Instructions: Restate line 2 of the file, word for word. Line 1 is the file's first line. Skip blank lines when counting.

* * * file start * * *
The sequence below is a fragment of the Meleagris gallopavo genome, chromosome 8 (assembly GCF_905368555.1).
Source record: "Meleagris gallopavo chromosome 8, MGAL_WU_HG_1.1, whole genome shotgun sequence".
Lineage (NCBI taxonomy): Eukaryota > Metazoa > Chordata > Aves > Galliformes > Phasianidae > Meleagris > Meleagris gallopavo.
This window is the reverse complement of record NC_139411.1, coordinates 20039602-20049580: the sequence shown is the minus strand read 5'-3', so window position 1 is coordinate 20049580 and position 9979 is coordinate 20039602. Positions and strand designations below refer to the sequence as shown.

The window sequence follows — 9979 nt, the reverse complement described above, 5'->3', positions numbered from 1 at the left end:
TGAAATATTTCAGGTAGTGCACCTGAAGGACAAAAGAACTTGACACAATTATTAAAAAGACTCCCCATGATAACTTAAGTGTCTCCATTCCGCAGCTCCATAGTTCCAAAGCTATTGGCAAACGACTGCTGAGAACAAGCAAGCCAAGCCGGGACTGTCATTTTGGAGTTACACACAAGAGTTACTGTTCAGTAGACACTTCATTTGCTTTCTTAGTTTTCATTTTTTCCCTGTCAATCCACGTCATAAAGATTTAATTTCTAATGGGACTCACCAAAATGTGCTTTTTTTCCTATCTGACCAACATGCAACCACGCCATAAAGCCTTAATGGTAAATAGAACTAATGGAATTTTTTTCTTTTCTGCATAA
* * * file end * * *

Source record: "Meleagris gallopavo chromosome 8, MGAL_WU_HG_1.1, whole genome shotgun sequence".